Column by Douglas Turner for Buffalo News
July 23, 2012
WASHINGTON – Looking south from Bay Beach, Ont., it seemed as though one could walk all the way across Lake Erie south to Sturgeon Point, N.Y. The Great Lakes system, recording its lowest levels in more than a half-century, is under severe and continuing stress from global warming.
The effect on one-fifth of the world’s surface supply of fresh water is obviously opposite from that on the oceans, which are gradually rising.
The system is meticulously surveyed by at least three American agencies, but it is not really governed as it should be to safeguard it from predators, foreign and domestic. Rather, it is overseen under a 103-year-old treaty, fashioned with Canada when it was still part of the British Empire.
The binational International Joint Commission, with its immense bureaucracy, monitors and advises governments on water diversions and channel levels. But the IJC could not protect the lakes from generations of toxic industrial waste dumping that killed the commercial fishery and came close to making the system unswimmable. It cannot protect it now.
The 1960s environmental movement and the wholesale flight to Asia of industry from the lakes basin was what temporarily rescued the Great Lakes and St. Lawrence River basin.
But new threats to shallow Lake Erie, in particular, are massive. They include:
* The opening in 2014 of the massive new Canadian water tunnel above Niagara Falls, which will enable Ontario to match the New York Power Authority’s increased diversions for hydro purposes.
* Unloading of a volatile new phosphorous runoff from the 120-mile Maumee River near Toledo, Ohio, creating huge new beds of poisonous algae, according to an article in the Voice, a Montclair, Mich., weekly. This is a direct threat to the lake’s revived sports fishery.
* The reported signing by Republican Ohio Gov. John Kasich of a bill that could, according to environmental critics, allow industry to withdraw millions of gallons a day from Lake Erie.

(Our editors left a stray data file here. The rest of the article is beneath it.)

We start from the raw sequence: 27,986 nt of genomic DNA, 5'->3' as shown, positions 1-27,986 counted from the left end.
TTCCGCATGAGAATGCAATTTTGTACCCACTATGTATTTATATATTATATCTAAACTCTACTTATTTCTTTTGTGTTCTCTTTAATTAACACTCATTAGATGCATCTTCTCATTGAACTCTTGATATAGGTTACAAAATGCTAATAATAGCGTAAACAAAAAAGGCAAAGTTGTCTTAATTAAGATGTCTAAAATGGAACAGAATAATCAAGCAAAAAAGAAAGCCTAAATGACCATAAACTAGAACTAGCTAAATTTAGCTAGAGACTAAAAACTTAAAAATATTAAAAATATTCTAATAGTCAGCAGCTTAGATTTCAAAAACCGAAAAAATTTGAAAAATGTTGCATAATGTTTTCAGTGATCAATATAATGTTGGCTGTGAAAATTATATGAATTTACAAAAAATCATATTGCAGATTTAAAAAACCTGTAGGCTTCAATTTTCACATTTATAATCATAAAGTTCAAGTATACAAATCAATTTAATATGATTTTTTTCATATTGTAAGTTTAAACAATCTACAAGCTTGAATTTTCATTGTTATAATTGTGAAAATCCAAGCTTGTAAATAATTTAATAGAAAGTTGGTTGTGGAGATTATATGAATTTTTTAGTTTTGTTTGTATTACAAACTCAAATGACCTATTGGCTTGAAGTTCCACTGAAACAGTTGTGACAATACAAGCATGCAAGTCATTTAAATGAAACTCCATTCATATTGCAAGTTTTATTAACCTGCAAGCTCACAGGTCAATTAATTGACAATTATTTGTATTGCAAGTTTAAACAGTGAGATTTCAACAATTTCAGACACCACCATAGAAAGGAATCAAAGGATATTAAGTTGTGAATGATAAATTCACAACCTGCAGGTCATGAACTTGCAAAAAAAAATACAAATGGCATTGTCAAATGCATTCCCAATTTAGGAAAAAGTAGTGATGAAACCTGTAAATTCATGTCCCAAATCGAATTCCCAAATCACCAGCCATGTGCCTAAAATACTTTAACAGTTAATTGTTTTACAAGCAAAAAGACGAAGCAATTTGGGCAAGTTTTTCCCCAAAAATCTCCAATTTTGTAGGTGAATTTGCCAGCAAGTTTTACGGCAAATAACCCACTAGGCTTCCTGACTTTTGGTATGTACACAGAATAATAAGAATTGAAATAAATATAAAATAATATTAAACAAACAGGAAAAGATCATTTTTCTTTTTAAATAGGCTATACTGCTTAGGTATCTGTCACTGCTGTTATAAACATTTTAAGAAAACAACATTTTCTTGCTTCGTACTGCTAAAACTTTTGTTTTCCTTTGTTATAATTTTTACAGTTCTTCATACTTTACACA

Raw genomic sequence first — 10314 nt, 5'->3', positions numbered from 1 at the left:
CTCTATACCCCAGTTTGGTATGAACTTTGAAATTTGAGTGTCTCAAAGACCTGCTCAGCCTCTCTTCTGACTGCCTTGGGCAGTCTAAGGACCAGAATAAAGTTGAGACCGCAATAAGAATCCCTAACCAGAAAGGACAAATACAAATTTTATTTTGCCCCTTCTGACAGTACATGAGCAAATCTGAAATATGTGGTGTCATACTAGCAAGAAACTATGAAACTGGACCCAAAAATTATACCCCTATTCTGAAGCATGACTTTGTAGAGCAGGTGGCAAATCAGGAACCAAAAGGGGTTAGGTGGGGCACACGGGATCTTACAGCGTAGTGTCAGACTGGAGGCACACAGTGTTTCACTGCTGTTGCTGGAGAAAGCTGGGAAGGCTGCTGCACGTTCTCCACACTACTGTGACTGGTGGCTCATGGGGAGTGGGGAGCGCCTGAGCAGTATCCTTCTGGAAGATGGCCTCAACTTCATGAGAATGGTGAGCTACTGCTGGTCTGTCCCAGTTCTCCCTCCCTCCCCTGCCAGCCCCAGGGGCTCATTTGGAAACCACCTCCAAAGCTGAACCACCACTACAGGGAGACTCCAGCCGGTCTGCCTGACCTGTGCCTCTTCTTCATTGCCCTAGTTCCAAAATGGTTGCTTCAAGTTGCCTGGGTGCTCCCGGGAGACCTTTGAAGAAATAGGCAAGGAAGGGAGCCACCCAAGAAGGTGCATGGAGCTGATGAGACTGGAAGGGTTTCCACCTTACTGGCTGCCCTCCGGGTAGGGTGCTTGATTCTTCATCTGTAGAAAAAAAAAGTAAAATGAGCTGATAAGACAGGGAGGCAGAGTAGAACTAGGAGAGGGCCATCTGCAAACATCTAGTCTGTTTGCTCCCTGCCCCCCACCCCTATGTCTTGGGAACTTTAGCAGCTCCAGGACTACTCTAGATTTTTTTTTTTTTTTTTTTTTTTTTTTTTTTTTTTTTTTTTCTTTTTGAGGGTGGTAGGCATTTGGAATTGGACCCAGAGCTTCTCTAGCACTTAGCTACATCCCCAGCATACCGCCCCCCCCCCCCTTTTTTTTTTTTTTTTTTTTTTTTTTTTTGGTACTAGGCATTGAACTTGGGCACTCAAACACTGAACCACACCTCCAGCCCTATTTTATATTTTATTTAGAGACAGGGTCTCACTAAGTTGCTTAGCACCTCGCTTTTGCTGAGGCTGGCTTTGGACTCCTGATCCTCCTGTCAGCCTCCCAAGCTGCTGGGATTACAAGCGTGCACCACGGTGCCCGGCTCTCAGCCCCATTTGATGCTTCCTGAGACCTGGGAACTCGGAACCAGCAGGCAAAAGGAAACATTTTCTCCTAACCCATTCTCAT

The bill is similar to one sought by Ohio’s Chamber of Commerce that Kasich vetoed last year, after appeals from Rep. Brian Higgins, D-N.Y., and former Ohio Gov. Bob Taft.
It is unclear whether other Great Lakes governors or Canada can block the Ohio law under a 1990 international compact. But it is designed to be immune from challenges by environmentalists.
The iceless winter, the spring rains that never came and the great drought of 2012 have heightened the strain on dozens of water level disputes from Georgian Bay to Lake Ontario. Rep. Kathy Hochul, D-Amherst, is joining Niagara and Monroe counties in questioning an IJC plan that would aggravate erosion problems along Ontario’s south shore.
Wetlands have turned into meadows on Lakes Superior and Huron. A municipality near Milwaukee, Wis., wants to take Lake Michigan water to flush radium from its sewer lines. Three states are fighting over whether a channel into Lake Saint Claire should be dredged.
Among the issues that the IJC cannot do anything about is the continued unloading of sewage into the lakes. By the way, Buffalo is among the 12 worst U.S. sewage polluters in the lakes system, according to Sen. Mark Kirk, R-Ill., co-chairman of the Congressional Great Lakes Caucus.
Yet even Kirk is content with the rest of Washington to pick at issues one at a time, instead of working to comprehensively protect this fabulous, irreplaceable resource.
With all the talk of limited government and federalism, this is probably a bad time to talk about creating a new, tough omnibus agency to save this system.
There’s no need to disband or downgrade the conscientious work of the IJC. But something fundamental must be done before we’re out of time.